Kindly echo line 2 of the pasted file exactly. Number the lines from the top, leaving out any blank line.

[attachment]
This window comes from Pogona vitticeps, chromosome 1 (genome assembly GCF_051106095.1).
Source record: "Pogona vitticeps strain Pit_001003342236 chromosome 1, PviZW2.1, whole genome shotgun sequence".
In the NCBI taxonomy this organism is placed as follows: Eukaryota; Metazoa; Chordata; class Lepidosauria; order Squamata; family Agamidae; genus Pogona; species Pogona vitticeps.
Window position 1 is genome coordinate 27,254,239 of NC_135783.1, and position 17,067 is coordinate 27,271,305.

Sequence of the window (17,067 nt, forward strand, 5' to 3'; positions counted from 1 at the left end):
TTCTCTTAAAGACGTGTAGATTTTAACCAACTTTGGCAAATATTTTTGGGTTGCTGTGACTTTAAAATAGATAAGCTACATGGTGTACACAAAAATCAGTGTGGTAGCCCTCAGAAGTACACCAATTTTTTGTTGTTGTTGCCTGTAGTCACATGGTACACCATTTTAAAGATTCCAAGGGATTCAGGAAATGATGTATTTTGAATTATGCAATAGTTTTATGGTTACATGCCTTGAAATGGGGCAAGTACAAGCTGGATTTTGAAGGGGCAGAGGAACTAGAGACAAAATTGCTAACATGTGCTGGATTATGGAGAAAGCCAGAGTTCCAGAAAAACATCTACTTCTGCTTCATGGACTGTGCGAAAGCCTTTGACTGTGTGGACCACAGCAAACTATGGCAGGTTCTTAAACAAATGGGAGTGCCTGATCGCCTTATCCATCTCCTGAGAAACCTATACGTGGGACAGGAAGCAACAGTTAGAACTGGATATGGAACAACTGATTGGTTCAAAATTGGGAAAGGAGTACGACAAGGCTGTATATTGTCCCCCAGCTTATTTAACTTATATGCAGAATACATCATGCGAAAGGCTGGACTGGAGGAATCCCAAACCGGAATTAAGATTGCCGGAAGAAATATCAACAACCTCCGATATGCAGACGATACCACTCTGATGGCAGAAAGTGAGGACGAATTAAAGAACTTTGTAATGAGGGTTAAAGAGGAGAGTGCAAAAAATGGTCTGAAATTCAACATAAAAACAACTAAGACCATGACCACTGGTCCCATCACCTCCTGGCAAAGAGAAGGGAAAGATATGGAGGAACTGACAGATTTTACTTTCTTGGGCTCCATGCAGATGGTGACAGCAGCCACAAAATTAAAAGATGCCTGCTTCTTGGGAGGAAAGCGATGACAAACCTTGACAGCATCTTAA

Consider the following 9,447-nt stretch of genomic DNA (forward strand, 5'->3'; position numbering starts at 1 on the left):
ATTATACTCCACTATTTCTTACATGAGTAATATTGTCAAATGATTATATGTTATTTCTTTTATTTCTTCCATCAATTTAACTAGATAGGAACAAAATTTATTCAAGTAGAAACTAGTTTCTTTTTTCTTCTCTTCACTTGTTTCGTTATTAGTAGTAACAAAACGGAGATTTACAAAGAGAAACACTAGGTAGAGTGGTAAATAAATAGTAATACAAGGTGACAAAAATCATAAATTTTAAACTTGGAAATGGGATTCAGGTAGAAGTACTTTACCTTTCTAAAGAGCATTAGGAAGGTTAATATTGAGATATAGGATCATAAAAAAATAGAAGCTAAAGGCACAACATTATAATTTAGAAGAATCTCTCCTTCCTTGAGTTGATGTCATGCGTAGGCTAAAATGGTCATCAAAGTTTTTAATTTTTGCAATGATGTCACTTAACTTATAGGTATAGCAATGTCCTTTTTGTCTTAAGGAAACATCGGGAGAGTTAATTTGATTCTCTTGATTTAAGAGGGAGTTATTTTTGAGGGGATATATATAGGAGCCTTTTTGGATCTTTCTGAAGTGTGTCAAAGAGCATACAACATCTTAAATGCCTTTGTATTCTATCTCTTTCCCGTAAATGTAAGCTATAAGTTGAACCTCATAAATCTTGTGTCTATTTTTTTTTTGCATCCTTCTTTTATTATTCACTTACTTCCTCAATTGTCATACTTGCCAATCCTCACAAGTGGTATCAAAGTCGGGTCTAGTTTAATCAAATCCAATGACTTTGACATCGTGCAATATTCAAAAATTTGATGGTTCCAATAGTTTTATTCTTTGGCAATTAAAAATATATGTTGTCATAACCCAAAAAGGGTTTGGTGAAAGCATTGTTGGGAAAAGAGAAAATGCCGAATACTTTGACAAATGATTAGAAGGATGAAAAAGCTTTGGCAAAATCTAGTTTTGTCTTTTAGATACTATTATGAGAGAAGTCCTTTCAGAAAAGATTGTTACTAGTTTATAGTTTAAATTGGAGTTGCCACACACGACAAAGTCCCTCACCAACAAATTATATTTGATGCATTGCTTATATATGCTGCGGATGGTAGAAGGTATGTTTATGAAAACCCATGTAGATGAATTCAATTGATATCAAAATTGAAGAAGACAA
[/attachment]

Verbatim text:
Source record: "Pogona vitticeps strain Pit_001003342236 chromosome 1, PviZW2.1, whole genome shotgun sequence".